There was no change in the status of respect for religious freedom by the Government during the period covered by this report, and government policy continued to contribute to the generally free practice of religion.
There were no reports of societal abuse or discrimination based on religious belief or practice.
The U.S. Government discusses religious freedom issues with the Government as part of its overall policy to promote human rights.
Section I. Religious Demography
The country has an area of 474,764 square miles and a population of 11,995,400. Muslims comprise an estimated 90 percent of the population; the vast majority of Muslims are Sunni. Approximately 5 percent of the population is Christian, and the Christian community is roughly two-thirds Catholic and one-third Protestant. The remaining 5 percent practice traditional indigenous religious beliefs or no religion. Atheism and agnosticism are rare. Most immigrants come from neighboring countries and either practice Sunni Islam or belong to a Christian denomination. The majority of citizens practice their religion daily.
Christian communities tend to be located in and around urban areas, generally in the southern regions. Groups that practice traditional indigenous religious beliefs reside throughout the country, but they are most active in rural areas.
The Muslim community in general is tolerant and respectful of minority religious groups. Mosques associated with Dawa (an Islamic fundamentalist group) are located in Kidal, Mopti, and Bamako. Dawa has gained some adherents among unemployed youth living in poorer neighborhoods. However, the Dawa group's influence was less evident than in previous reporting periods. The Salafi/Wahhabi movement is evident throughout out the country, although, as with other forms of Islam in Mali, is not as exclusionary as practiced in other countries.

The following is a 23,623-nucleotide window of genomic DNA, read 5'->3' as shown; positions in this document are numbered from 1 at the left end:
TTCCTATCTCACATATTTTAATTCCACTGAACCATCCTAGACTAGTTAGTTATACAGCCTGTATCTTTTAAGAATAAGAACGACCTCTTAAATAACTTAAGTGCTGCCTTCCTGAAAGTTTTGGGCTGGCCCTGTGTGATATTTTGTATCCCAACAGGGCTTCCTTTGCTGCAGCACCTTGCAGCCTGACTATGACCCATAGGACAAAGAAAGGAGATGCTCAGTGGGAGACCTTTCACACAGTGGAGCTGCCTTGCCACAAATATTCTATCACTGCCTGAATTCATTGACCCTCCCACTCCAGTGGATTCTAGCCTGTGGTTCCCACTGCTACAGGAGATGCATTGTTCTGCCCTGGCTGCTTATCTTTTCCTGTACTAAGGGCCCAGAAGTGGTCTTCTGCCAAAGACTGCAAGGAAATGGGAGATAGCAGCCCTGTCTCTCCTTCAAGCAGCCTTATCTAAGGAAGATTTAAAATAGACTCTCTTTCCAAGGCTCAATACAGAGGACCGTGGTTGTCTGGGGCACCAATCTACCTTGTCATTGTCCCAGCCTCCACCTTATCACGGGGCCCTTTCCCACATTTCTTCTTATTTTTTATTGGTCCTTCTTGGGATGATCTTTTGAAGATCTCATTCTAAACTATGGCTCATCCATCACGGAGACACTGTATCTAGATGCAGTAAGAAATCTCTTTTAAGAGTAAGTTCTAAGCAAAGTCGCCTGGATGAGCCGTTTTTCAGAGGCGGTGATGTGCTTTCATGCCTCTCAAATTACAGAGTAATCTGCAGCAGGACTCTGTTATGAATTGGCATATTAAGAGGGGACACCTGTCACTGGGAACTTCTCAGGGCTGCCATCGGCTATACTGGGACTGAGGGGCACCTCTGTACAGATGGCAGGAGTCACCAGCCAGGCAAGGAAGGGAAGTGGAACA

Foreign missionary groups operate in the country.
Section II. Status of Religious Freedom
The Constitution provides for freedom of religion, and the Government generally respected this right in practice. The Government at all levels sought to protect this right in full and did not tolerate its abuse, either by governmental or private actors. There is no state religion. The Constitution defines the country as a secular state and allows for religious practices that do not pose a threat to social stability and peace.
The Government requires the registration of all public associations, including religious associations; however, registration confers no tax preference or other legal benefits, and failure to register is not penalized in practice. The registration process is routine and not burdensome. The Government does not require traditional indigenous religious groups to register.
Foreign missionary groups operated without government interference, and they did not link the benefits of their development activities to conversion. The Government allows members of various religious groups to proselytize freely.
Prior to making important decisions on potentially controversial national issues, the Government consults with a "Committee of Wise Men" that includes the Catholic archbishop and Protestant and Muslim leaders.
Restrictions on Religious Freedom
Government policy and practice contributed to the generally free practice of religion.
The Minister of Territorial Administration and Local Collectivities may prohibit religious publications that defame another religion; however, there were no reports of instances of such prohibitions during the period covered by this report.
There were no reports of religious prisoners or detainees in the country.
Forced Religious Conversion
There were no reports of forced religious conversion, including of minor U.S. citizens who had been abducted or illegally removed from the United States, or of the refusal to allow such citizens to be returned to the United States.
Section III. Societal Abuses and Discrimination
There were no reports of societal abuses or discrimination based on religious belief or practice. Adherents of different religious groups are often part of the same family. Followers of one religion attend religious ceremonies of other religious groups, especially weddings, baptisms, and funerals.
Section IV. U.S. Government Policy
The U.S. Government discusses religious freedom issues with the Government as part of its overall policy to promote human rights. U.S. embassy officers met regularly with religious authorities and government officials who deal with these issues. Embassy officials expanded dialogue with Muslim groups to promote religious freedom, mutual understanding, and the continued secularism of the Government. The Embassy maintained contact with the foreign missionary community and worked with government officials and societal leaders to promote religious freedom.